In December 2015, the International MonetaryFund welcomed the Chinese yuan into its elite club of global currencies.
This means thatthe yuan, also called the renminbi, will join the US dollar, the Euro, the British poundand the Japanese yen as the world’s most reliable and freely usable denominations.
So, What makes a strong currency? Well, the strength of a currency is generallymeasured by its purchasing power, which is the amount of goods or services that one unitof money can buy.
Since modern currencies are not backed by a collateral like gold,their value is entirely dependent on external factors.
This would include things like howmuch control a government has on the currency, whether or not it has a fair exchange rateand its long term stability.
All of these contribute to public faith in the value ofa currency.
For example, in 2005, the Turkish government eliminated six zeros from its Liraovernight.
This essentially converted 1 million lira to a single lira, and people acceptedthis immediately, because they had faith in the economy that was backing it.
The numberon the bills didn’t really matter.
Overall, people tend to have greater faith in currenciesthat are widely used and internationally accepted.
In that way, a currency’s value is not onlybased on what you can buy with it, but on how much of the world uses it.
Currencies that are internationally trustedare often referred to as Hard Currencies.
The US dollar, the Euro, the British poundand the Japanese yen all fall into this category because, again, the governments and economiesthat back them are seen as strong and stable.
In fact, many countries have abandoned theirdomestic currency in favor of hard currency.
Over one dozen countries and territories haveadopted the US dollar as their own, a process commonly known as “dollarizing”.
Moreover,both average citizens and investors tend to prefer hard currencies during times of politicalunrest or global economic instability.
When rapid inflation hit Latin America in the 1980’s,many people there temporarily switched to the dollar, fearing that their domestic currencieswould continue to go down in value.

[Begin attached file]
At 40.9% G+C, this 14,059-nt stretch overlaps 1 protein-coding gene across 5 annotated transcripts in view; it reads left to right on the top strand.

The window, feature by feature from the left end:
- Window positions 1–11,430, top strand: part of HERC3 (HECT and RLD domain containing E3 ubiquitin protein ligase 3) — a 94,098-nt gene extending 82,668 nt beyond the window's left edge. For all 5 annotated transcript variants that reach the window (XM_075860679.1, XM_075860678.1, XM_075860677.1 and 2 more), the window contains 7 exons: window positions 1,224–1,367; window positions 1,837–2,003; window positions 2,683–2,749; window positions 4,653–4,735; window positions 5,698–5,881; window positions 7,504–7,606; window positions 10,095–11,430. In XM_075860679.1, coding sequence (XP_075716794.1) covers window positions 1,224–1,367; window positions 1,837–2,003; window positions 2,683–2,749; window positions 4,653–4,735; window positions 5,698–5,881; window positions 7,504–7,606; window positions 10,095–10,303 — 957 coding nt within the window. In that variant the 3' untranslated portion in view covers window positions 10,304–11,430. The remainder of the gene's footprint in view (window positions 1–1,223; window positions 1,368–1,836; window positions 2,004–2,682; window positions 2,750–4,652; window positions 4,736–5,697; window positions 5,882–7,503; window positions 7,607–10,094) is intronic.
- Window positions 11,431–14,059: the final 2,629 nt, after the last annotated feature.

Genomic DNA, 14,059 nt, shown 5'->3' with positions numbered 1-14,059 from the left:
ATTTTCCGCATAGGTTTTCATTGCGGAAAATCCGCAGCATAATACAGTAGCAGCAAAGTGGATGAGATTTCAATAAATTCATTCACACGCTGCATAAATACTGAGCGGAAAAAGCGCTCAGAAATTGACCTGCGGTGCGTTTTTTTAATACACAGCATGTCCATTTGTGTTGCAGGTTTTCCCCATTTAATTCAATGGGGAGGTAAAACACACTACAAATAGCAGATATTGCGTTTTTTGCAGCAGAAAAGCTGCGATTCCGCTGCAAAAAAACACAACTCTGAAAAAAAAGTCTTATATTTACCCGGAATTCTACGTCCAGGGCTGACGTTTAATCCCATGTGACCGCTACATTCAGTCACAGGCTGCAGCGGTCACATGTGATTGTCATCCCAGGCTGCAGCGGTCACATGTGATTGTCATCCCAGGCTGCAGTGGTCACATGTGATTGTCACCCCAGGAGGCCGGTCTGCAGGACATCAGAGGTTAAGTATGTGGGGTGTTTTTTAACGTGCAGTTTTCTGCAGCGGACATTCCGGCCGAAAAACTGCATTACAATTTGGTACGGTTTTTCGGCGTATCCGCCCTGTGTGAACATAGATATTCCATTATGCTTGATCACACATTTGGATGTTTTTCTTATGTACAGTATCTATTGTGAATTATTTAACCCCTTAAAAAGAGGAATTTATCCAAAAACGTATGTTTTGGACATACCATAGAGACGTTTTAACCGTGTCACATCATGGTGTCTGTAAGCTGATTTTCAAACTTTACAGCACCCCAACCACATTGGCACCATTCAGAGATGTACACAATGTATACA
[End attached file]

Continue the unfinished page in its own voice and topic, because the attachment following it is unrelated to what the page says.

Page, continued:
Because of their consistency and reliability,currencies like the US dollar and the Euro are kept in huge reserves by nations withminor currencies.
These nations use their reserve currencies for international tradeor borrowing foreign money.
US dollars are the most popular reserve currency, countingfor roughly 60 percent of all global foreign exchange reserves.
What’s more, the dollaris included in roughly 90 percent of all international transactions.
So, how has the Chinese Yuan made its wayinto this elite group of currencies? Well, the Chinese government has recently loosenedsome control over its currency and built trading hubs in other countries.
As a result, marketforces will play a bigger role in setting the value of the Yuan, and the currency willbe more tradeable, and less susceptible to government manipulation.
The newly powerfulYuan is already gaining ground on the Euro, and China hopes that their currency will oneday rival the dollar as the number one reserve currency.
However that prospect remains inthe distant future.
We can’t do videos like this without helpfrom our sponsors.
This episode is brought to you by Squarespace.
They’ll help youbuild a website even if you’ve never done it before! When you sign up for a year, they’llgive you a domain name for free.
And if you type in TestTube at checkout, you’ll getan extra 10% off.
Squarespace… you should.
Make sure to check out more TestTube Newsvideos like this one about China’s currency manipulation, and how it changed the nation’sfinancial standing.
Thanks for watching TestTube News, don’t forget tolike and subscribe for new videos every day.